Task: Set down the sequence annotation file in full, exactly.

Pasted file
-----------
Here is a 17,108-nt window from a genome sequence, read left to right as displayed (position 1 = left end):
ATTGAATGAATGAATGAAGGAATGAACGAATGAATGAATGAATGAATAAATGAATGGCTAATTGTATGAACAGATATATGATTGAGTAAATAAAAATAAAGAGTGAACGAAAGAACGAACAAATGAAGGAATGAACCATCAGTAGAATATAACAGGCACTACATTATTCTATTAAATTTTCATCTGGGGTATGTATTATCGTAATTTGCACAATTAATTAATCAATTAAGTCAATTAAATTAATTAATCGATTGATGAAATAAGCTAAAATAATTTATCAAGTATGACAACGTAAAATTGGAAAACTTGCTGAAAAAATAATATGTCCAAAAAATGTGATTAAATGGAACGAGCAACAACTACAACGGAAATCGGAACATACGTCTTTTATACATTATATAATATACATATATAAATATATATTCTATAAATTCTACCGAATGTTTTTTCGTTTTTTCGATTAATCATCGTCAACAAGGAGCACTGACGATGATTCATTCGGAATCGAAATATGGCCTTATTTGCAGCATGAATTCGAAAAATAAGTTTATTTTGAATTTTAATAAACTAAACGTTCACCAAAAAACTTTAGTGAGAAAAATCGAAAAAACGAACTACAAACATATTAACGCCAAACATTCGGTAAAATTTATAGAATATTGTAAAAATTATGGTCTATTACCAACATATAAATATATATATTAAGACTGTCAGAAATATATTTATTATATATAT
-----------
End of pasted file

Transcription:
Here is a 17,108-nt window from a genome sequence, read left to right as displayed (position 1 = left end):
ATTGAATGAATGAATGAAGGAATGAACGAATGAATGAATGAATGAATAAATGAATGGCTAATTGTATGAACAGATATATGATTGAGTAAATAAAAATAAAGAGTGAACGAAAGAACGAACAAATGAAGGAATGAACCATCAGTAGAATATAACAGGCACTACATTATTCTATTAAATTTTCATCTGGGGTATGTATTATCGTAATTTGCACAATTAATTAATCAATTAAGTCAATTAAATTAATTAATCGATTGATGAAATAAGCTAAAATAATTTATCAAGTATGACAACGTAAAATTGGAAAACTTGCTGAAAAAATAATATGTCCAAAAAATGTGATTAAATGGAACGAGCAACAACTACAACGGAAATCGGAACATACGTCTTTTATACATTATATAATATACATATATAAATATATATTCTATAAATTCTACCGAATGTTTTTTCGTTTTTTCGATTAATCATCGTCAACAAGGAGCACTGACGATGATTCATTCGGAATCGAAATATGGCCTTATTTGCAGCATGAATTCGAAAAATAAGTTTATTTTGAATTTTAATAAACTAAACGTTCACCAAAAAACTTTAGTGAGAAAAATCGAAAAAACGAACTACAAACATATTAACGCCAAACATTCGGTAAAATTTATAGAATATTGTAAAAATTATGGTCTATTACCAACATATAAATATATATATTAAGACTGTCAGAAATATATTTATTATATATAT